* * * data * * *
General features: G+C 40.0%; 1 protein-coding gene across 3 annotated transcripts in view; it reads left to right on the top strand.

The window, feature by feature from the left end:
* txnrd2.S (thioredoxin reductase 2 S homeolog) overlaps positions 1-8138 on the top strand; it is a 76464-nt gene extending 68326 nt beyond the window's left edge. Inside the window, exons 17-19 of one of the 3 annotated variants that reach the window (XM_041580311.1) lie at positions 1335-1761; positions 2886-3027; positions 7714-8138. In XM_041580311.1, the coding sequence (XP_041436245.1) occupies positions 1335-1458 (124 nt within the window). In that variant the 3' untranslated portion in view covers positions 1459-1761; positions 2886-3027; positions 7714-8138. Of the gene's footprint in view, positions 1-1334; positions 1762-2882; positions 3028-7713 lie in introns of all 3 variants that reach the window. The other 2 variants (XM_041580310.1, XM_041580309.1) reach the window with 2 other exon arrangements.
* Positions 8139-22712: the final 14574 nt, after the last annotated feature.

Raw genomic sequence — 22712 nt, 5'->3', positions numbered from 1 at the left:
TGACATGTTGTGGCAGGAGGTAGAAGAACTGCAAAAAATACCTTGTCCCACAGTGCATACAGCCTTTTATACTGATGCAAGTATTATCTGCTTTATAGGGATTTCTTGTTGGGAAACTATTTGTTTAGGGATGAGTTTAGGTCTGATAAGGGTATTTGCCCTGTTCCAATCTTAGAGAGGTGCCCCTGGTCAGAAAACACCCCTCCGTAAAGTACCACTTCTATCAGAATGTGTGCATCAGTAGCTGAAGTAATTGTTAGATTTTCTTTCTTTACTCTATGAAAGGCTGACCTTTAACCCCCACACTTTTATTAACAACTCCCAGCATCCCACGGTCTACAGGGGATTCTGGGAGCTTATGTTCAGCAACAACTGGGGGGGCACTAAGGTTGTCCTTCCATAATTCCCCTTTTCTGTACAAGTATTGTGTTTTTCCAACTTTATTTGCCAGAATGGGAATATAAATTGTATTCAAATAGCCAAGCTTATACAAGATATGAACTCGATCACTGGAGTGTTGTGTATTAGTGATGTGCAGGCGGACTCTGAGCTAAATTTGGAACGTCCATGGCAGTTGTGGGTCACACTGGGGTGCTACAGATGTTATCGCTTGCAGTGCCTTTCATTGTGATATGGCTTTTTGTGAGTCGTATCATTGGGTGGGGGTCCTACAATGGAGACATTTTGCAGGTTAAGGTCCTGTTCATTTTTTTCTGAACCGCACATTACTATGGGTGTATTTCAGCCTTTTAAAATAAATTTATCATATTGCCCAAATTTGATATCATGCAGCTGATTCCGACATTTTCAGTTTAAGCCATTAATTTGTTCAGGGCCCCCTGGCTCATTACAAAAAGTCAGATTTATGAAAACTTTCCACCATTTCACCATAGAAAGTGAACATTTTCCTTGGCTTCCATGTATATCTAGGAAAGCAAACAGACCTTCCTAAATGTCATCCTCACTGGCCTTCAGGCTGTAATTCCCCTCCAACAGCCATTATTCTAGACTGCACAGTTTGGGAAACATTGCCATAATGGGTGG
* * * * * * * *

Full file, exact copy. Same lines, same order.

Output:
General features: G+C 40.0%; 1 protein-coding gene across 3 annotated transcripts in view; it reads left to right on the top strand.

The window, feature by feature from the left end:
* txnrd2.S (thioredoxin reductase 2 S homeolog) overlaps positions 1-8138 on the top strand; it is a 76464-nt gene extending 68326 nt beyond the window's left edge. Inside the window, exons 17-19 of one of the 3 annotated variants that reach the window (XM_041580311.1) lie at positions 1335-1761; positions 2886-3027; positions 7714-8138. In XM_041580311.1, the coding sequence (XP_041436245.1) occupies positions 1335-1458 (124 nt within the window). In that variant the 3' untranslated portion in view covers positions 1459-1761; positions 2886-3027; positions 7714-8138. Of the gene's footprint in view, positions 1-1334; positions 1762-2882; positions 3028-7713 lie in introns of all 3 variants that reach the window. The other 2 variants (XM_041580310.1, XM_041580309.1) reach the window with 2 other exon arrangements.
* Positions 8139-22712: the final 14574 nt, after the last annotated feature.

Raw genomic sequence — 22712 nt, 5'->3', positions numbered from 1 at the left:
TGACATGTTGTGGCAGGAGGTAGAAGAACTGCAAAAAATACCTTGTCCCACAGTGCATACAGCCTTTTATACTGATGCAAGTATTATCTGCTTTATAGGGATTTCTTGTTGGGAAACTATTTGTTTAGGGATGAGTTTAGGTCTGATAAGGGTATTTGCCCTGTTCCAATCTTAGAGAGGTGCCCCTGGTCAGAAAACACCCCTCCGTAAAGTACCACTTCTATCAGAATGTGTGCATCAGTAGCTGAAGTAATTGTTAGATTTTCTTTCTTTACTCTATGAAAGGCTGACCTTTAACCCCCACACTTTTATTAACAACTCCCAGCATCCCACGGTCTACAGGGGATTCTGGGAGCTTATGTTCAGCAACAACTGGGGGGGCACTAAGGTTGTCCTTCCATAATTCCCCTTTTCTGTACAAGTATTGTGTTTTTCCAACTTTATTTGCCAGAATGGGAATATAAATTGTATTCAAATAGCCAAGCTTATACAAGATATGAACTCGATCACTGGAGTGTTGTGTATTAGTGATGTGCAGGCGGACTCTGAGCTAAATTTGGAACGTCCATGGCAGTTGTGGGTCACACTGGGGTGCTACAGATGTTATCGCTTGCAGTGCCTTTCATTGTGATATGGCTTTTTGTGAGTCGTATCATTGGGTGGGGGTCCTACAATGGAGACATTTTGCAGGTTAAGGTCCTGTTCATTTTTTTCTGAACCGCACATTACTATGGGTGTATTTCAGCCTTTTAAAATAAATTTATCATATTGCCCAAATTTGATATCATGCAGCTGATTCCGACATTTTCAGTTTAAGCCATTAATTTGTTCAGGGCCCCCTGGCTCATTACAAAAAGTCAGATTTATGAAAACTTTCCACCATTTCACCATAGAAAGTGAACATTTTCCTTGGCTTCCATGTATATCTAGGAAAGCAAACAGACCTTCCTAAATGTCATCCTCACTGGCCTTCAGGCTGTAATTCCCCTCCAACAGCCATTATTCTAGACTGCACAGTTTGGGAAACATTGCCATAATGGGTGG